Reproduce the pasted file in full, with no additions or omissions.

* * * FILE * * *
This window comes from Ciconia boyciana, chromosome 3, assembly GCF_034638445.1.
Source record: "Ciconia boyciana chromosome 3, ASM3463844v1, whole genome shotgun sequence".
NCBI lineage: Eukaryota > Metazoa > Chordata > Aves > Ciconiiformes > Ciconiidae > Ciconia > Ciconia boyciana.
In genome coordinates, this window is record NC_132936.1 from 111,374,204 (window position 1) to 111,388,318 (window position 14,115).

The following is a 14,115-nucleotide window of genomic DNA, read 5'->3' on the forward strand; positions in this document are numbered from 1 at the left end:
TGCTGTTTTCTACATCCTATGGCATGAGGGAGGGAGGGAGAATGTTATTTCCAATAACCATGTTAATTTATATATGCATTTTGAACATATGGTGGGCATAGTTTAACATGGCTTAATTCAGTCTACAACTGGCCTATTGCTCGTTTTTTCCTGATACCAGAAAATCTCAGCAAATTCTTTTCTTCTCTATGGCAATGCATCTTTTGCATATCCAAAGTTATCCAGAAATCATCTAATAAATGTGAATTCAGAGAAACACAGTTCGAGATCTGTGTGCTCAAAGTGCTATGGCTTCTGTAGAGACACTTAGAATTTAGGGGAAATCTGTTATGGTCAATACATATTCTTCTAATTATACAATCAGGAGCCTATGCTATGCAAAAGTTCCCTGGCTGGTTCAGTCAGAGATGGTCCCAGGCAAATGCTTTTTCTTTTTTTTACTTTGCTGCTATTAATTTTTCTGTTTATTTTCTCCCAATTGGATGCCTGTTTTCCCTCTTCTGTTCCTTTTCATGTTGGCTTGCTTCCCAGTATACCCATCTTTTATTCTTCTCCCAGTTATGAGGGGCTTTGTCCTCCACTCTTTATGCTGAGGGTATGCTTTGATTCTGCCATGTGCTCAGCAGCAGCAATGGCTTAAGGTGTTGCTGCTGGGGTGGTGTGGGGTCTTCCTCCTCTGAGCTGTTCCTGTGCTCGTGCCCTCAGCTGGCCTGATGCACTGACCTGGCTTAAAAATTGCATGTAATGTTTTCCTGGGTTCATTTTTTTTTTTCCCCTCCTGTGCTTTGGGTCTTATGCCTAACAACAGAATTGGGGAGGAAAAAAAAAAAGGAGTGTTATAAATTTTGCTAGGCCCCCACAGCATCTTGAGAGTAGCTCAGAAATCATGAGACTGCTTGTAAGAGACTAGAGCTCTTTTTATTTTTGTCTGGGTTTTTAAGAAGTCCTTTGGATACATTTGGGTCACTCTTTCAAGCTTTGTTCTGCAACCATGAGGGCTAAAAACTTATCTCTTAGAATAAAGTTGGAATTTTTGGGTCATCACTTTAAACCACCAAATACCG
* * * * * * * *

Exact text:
This window comes from Ciconia boyciana, chromosome 3, assembly GCF_034638445.1.
Source record: "Ciconia boyciana chromosome 3, ASM3463844v1, whole genome shotgun sequence".
NCBI lineage: Eukaryota > Metazoa > Chordata > Aves > Ciconiiformes > Ciconiidae > Ciconia > Ciconia boyciana.
In genome coordinates, this window is record NC_132936.1 from 111,374,204 (window position 1) to 111,388,318 (window position 14,115).

The following is a 14,115-nucleotide window of genomic DNA, read 5'->3' on the forward strand; positions in this document are numbered from 1 at the left end:
TGCTGTTTTCTACATCCTATGGCATGAGGGAGGGAGGGAGAATGTTATTTCCAATAACCATGTTAATTTATATATGCATTTTGAACATATGGTGGGCATAGTTTAACATGGCTTAATTCAGTCTACAACTGGCCTATTGCTCGTTTTTTCCTGATACCAGAAAATCTCAGCAAATTCTTTTCTTCTCTATGGCAATGCATCTTTTGCATATCCAAAGTTATCCAGAAATCATCTAATAAATGTGAATTCAGAGAAACACAGTTCGAGATCTGTGTGCTCAAAGTGCTATGGCTTCTGTAGAGACACTTAGAATTTAGGGGAAATCTGTTATGGTCAATACATATTCTTCTAATTATACAATCAGGAGCCTATGCTATGCAAAAGTTCCCTGGCTGGTTCAGTCAGAGATGGTCCCAGGCAAATGCTTTTTCTTTTTTTTACTTTGCTGCTATTAATTTTTCTGTTTATTTTCTCCCAATTGGATGCCTGTTTTCCCTCTTCTGTTCCTTTTCATGTTGGCTTGCTTCCCAGTATACCCATCTTTTATTCTTCTCCCAGTTATGAGGGGCTTTGTCCTCCACTCTTTATGCTGAGGGTATGCTTTGATTCTGCCATGTGCTCAGCAGCAGCAATGGCTTAAGGTGTTGCTGCTGGGGTGGTGTGGGGTCTTCCTCCTCTGAGCTGTTCCTGTGCTCGTGCCCTCAGCTGGCCTGATGCACTGACCTGGCTTAAAAATTGCATGTAATGTTTTCCTGGGTTCATTTTTTTTTTTCCCCTCCTGTGCTTTGGGTCTTATGCCTAACAACAGAATTGGGGAGGAAAAAAAAAAAGGAGTGTTATAAATTTTGCTAGGCCCCCACAGCATCTTGAGAGTAGCTCAGAAATCATGAGACTGCTTGTAAGAGACTAGAGCTCTTTTTATTTTTGTCTGGGTTTTTAAGAAGTCCTTTGGATACATTTGGGTCACTCTTTCAAGCTTTGTTCTGCAACCATGAGGGCTAAAAACTTATCTCTTAGAATAAAGTTGGAATTTTTGGGTCATCACTTTAAACCACCAAATACCG